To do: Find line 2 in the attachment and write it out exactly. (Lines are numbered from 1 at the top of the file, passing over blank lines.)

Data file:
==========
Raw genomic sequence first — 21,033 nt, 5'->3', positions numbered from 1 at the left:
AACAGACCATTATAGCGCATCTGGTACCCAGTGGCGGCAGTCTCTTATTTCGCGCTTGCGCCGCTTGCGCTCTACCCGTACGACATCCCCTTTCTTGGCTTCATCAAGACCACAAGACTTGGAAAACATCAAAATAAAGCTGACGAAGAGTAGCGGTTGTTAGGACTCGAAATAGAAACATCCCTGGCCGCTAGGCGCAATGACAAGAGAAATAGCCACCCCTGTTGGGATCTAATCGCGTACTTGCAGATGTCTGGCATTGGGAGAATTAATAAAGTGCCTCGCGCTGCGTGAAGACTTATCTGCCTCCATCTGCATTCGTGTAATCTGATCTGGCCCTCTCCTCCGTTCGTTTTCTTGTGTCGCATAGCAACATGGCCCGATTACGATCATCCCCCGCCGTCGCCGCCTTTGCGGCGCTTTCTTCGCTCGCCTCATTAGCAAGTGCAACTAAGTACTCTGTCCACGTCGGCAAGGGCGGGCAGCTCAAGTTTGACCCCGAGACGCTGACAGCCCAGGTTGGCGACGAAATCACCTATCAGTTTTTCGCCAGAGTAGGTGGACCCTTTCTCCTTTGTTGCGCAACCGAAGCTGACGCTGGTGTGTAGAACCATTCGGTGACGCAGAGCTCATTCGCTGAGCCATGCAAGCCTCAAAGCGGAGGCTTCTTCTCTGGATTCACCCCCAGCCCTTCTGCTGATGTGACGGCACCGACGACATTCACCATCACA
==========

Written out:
AACAGACCATTATAGCGCATCTGGTACCCAGTGGCGGCAGTCTCTTATTTCGCGCTTGCGCCGCTTGCGCTCTACCCGTACGACATCCCCTTTCTTGGCTTCATCAAGACCACAAGACTTGGAAAACATCAAAATAAAGCTGACGAAGAGTAGCGGTTGTTAGGACTCGAAATAGAAACATCCCTGGCCGCTAGGCGCAATGACAAGAGAAATAGCCACCCCTGTTGGGATCTAATCGCGTACTTGCAGATGTCTGGCATTGGGAGAATTAATAAAGTGCCTCGCGCTGCGTGAAGACTTATCTGCCTCCATCTGCATTCGTGTAATCTGATCTGGCCCTCTCCTCCGTTCGTTTTCTTGTGTCGCATAGCAACATGGCCCGATTACGATCATCCCCCGCCGTCGCCGCCTTTGCGGCGCTTTCTTCGCTCGCCTCATTAGCAAGTGCAACTAAGTACTCTGTCCACGTCGGCAAGGGCGGGCAGCTCAAGTTTGACCCCGAGACGCTGACAGCCCAGGTTGGCGACGAAATCACCTATCAGTTTTTCGCCAGAGTAGGTGGACCCTTTCTCCTTTGTTGCGCAACCGAAGCTGACGCTGGTGTGTAGAACCATTCGGTGACGCAGAGCTCATTCGCTGAGCCATGCAAGCCTCAAAGCGGAGGCTTCTTCTCTGGATTCACCCCCAGCCCTTCTGCTGATGTGACGGCACCGACGACATTCACCATCACA